Take the case of Joseph A. Clark, a death row prisoner in Ohio. On the day of his execution in May 2006, it took the execution team 22 minutes to find a vein -- a not uncommon problem. Shortly after the catheter was finally inserted, Clark's vein collapsed and his arm began to swell, at which point, he lifted his head. "He said 'It don't work, it don't work, it don't work, it ain't working,' about five times," one witness later described. At that point, the gurney was concealed by curtains. Thirty minutes later, there was "moaning, crying out and guttural noises." An hour and a half after the start of the execution, Clark was dead.
Then there are instances where the paralytic drug can make it impossible to tell if something has gone wrong. Since a paralyzed prisoner cannot cry out or move if in pain, clues that he or she suffered only come with the autopsy. In the case of Florida prisoner Angel Diaz in December 2006, he started to move following the first drug, "squinting and grimacing as he tried to mouth words," according to the Death Penalty Information Center. "A second dose was then administered, and 34 minutes passed before Mr. Diaz was declared dead. At first a spokesperson for the Florida Department of Corrections claimed that this was because Mr. Diaz had some sort of liver disease. After performing an autopsy, the Medical Examiner, Dr. William Hamilton, stated that Mr. Diaz's liver was undamaged, but that the needle had gone through Mr. Diaz's vein and out the other side, so the deadly chemicals were injected into soft tissue, rather than the vein." Angel Diaz was quite literally tortured to death.
The cruel irony is that the paralyzing agent is totally pointless; serving no purpose aside from masking the effects of the lethal chemicals on a prisoner's body. In fact, veterinarians long ago decided not to use it for the that very reason. But death row prisoners, despite being human beings, do not inspire the humane treatment that animals do -- and twisted logic is offered to keep the paralyzing drug in place. "The purpose it serves," argued Roy Englert, the attorney representing Kentucky before the Court, "is the purpose of dignifying the process for the benefit of the inmate and for the benefit of the witnesses." In reality, it is used to "dignify the process" for the benefit of the state. It makes murder look a little less murderous.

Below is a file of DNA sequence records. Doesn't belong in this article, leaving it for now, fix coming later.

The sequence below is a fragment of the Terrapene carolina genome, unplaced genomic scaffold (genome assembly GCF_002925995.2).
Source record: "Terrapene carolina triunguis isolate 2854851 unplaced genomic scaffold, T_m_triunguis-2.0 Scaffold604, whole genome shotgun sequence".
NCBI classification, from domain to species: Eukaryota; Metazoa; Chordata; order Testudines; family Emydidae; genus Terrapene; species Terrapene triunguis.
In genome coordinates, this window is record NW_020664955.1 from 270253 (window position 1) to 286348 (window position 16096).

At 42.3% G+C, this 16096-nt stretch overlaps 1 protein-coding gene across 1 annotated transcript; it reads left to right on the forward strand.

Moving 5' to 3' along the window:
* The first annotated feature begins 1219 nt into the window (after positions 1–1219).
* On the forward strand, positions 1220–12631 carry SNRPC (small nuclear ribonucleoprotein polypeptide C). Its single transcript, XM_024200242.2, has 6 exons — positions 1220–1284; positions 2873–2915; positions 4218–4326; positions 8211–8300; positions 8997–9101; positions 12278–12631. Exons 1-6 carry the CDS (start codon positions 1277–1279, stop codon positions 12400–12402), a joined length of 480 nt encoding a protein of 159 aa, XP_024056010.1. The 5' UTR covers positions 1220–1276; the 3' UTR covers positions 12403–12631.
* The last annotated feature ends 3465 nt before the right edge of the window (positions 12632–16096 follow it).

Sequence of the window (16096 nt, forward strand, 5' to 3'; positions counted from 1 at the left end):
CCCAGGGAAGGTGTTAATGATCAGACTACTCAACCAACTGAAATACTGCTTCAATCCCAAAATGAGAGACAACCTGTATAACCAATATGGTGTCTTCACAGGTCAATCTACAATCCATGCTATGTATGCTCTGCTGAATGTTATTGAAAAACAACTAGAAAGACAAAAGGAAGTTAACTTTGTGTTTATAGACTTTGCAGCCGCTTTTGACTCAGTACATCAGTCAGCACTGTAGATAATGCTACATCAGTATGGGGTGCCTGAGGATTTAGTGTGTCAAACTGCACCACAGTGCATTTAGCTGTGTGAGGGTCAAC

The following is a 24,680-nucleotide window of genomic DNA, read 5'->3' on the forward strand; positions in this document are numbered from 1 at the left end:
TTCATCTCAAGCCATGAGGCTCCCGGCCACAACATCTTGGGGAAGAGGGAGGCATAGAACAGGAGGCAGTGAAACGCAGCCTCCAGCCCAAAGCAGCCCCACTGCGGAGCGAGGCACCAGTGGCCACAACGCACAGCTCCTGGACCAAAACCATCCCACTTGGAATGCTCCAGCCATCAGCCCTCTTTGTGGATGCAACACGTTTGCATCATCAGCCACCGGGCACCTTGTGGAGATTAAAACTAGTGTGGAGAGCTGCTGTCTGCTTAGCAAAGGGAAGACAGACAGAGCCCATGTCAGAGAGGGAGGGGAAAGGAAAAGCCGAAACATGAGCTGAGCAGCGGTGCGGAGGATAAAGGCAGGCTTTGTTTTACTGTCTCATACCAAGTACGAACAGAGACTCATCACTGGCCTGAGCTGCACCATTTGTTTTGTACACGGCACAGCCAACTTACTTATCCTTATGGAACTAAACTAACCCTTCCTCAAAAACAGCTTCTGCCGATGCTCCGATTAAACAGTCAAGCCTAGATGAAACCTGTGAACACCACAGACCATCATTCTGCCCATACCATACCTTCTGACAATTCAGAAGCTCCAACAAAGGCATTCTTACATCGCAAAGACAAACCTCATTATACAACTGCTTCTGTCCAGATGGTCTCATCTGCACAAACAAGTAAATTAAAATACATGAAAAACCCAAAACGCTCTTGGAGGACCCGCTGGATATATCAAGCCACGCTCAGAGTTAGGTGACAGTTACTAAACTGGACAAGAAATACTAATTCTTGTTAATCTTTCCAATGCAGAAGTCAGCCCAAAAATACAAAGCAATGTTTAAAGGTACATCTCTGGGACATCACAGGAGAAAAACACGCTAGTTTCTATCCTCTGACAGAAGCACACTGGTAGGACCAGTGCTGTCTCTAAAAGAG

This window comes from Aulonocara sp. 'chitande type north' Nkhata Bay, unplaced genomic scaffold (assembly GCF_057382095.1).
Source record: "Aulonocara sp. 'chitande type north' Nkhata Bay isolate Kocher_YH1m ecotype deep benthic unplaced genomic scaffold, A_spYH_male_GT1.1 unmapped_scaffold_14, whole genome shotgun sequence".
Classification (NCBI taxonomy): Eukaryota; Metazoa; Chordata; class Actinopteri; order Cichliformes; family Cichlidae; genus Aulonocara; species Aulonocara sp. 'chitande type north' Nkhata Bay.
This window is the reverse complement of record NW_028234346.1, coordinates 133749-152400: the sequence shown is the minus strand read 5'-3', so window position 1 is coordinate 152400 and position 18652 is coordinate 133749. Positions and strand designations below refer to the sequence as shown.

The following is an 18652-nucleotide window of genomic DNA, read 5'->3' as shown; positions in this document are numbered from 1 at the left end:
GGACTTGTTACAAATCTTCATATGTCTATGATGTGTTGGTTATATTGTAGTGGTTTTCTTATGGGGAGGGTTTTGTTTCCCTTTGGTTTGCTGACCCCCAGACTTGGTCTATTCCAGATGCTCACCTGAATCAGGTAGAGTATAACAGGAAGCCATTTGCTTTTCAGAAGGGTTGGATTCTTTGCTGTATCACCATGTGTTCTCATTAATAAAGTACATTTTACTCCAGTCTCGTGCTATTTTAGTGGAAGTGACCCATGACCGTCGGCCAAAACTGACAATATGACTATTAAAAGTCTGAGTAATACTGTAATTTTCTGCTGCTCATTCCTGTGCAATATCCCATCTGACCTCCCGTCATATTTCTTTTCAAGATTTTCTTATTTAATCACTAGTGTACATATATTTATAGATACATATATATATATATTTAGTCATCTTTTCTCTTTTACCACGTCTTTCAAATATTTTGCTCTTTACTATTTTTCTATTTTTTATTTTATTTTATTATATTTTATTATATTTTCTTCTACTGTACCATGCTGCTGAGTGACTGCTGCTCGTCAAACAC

For legal experts, the Baze decision is not a major surprise and in fact, contains some interesting language about the future of death penalty litigation. ''I am now convinced that this case will generate debate not only about the constitutionality of the three-drug protocol, and specifically about the justification for the use of the paralytic agent, pancuronium bromide, but also about the justification for the death penalty itself,'' wrote Justice Stevens. The variety of opinions expressed by the justices -- a "plurality" in legal terms -- in the rather glib interpretation of one expert blogger, "provides a little something for everyone." Unfortunately, for prisoners granted a temporary reprieve by the seven-month-long de facto moratorium, what the decision provides is death.
As they have since the return of the American death penalty in 1976, defense attorneys will find new legal arguments to try to spare their clients' lives. But how many prisoners will die before another opportunity arrives like the one presented by Baze? How many of them are on death row because they are poor or black? How many of them are innocent?
As Marlene Martin, executive director of the Campaign to End the Death Penalty says, "I think of people like Troy Davis, Rodney Reed and Timothy McKinney -- all on death row, all African American, all poor and almost all surely innocent. What does this decision mean for them and the countless others like them?" As executions resume in a country with more than 3,000 people on death row -- whose names are unknown to the vast majority of Americans -- it is a question not enough people are willing to ask.